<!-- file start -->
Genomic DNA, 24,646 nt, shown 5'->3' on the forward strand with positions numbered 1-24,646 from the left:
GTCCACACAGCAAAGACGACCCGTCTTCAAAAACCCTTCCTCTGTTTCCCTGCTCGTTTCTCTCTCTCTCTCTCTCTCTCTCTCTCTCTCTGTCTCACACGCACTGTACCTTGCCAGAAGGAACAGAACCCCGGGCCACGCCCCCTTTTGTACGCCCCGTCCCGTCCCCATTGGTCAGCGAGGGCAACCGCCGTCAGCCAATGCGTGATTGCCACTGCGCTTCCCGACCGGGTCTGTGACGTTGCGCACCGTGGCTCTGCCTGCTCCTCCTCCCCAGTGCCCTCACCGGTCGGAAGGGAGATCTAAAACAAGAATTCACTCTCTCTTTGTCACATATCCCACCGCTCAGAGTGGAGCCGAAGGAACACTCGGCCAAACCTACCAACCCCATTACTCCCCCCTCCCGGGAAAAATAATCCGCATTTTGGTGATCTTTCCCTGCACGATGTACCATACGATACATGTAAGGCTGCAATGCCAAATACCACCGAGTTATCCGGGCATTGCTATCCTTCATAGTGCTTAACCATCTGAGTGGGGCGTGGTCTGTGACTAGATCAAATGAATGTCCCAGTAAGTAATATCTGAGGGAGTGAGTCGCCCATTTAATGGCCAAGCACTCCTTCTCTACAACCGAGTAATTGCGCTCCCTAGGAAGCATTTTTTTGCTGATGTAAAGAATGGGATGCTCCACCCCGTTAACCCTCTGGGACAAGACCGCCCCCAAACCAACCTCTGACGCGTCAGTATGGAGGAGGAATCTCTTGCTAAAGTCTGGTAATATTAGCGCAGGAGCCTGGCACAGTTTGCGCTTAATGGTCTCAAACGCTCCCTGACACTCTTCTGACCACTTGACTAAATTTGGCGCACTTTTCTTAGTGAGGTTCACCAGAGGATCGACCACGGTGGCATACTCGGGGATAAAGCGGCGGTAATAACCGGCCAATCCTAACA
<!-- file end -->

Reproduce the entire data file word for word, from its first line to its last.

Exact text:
Genomic DNA, 24,646 nt, shown 5'->3' on the forward strand with positions numbered 1-24,646 from the left:
GTCCACACAGCAAAGACGACCCGTCTTCAAAAACCCTTCCTCTGTTTCCCTGCTCGTTTCTCTCTCTCTCTCTCTCTCTCTCTCTCTCTCTGTCTCACACGCACTGTACCTTGCCAGAAGGAACAGAACCCCGGGCCACGCCCCCTTTTGTACGCCCCGTCCCGTCCCCATTGGTCAGCGAGGGCAACCGCCGTCAGCCAATGCGTGATTGCCACTGCGCTTCCCGACCGGGTCTGTGACGTTGCGCACCGTGGCTCTGCCTGCTCCTCCTCCCCAGTGCCCTCACCGGTCGGAAGGGAGATCTAAAACAAGAATTCACTCTCTCTTTGTCACATATCCCACCGCTCAGAGTGGAGCCGAAGGAACACTCGGCCAAACCTACCAACCCCATTACTCCCCCCTCCCGGGAAAAATAATCCGCATTTTGGTGATCTTTCCCTGCACGATGTACCATACGATACATGTAAGGCTGCAATGCCAAATACCACCGAGTTATCCGGGCATTGCTATCCTTCATAGTGCTTAACCATCTGAGTGGGGCGTGGTCTGTGACTAGATCAAATGAATGTCCCAGTAAGTAATATCTGAGGGAGTGAGTCGCCCATTTAATGGCCAAGCACTCCTTCTCTACAACCGAGTAATTGCGCTCCCTAGGAAGCATTTTTTTGCTGATGTAAAGAATGGGATGCTCCACCCCGTTAACCCTCTGGGACAAGACCGCCCCCAAACCAACCTCTGACGCGTCAGTATGGAGGAGGAATCTCTTGCTAAAGTCTGGTAATATTAGCGCAGGAGCCTGGCACAGTTTGCGCTTAATGGTCTCAAACGCTCCCTGACACTCTTCTGACCACTTGACTAAATTTGGCGCACTTTTCTTAGTGAGGTTCACCAGAGGATCGACCACGGTGGCATACTCGGGGATAAAGCGGCGGTAATAACCGGCCAATCCTAACA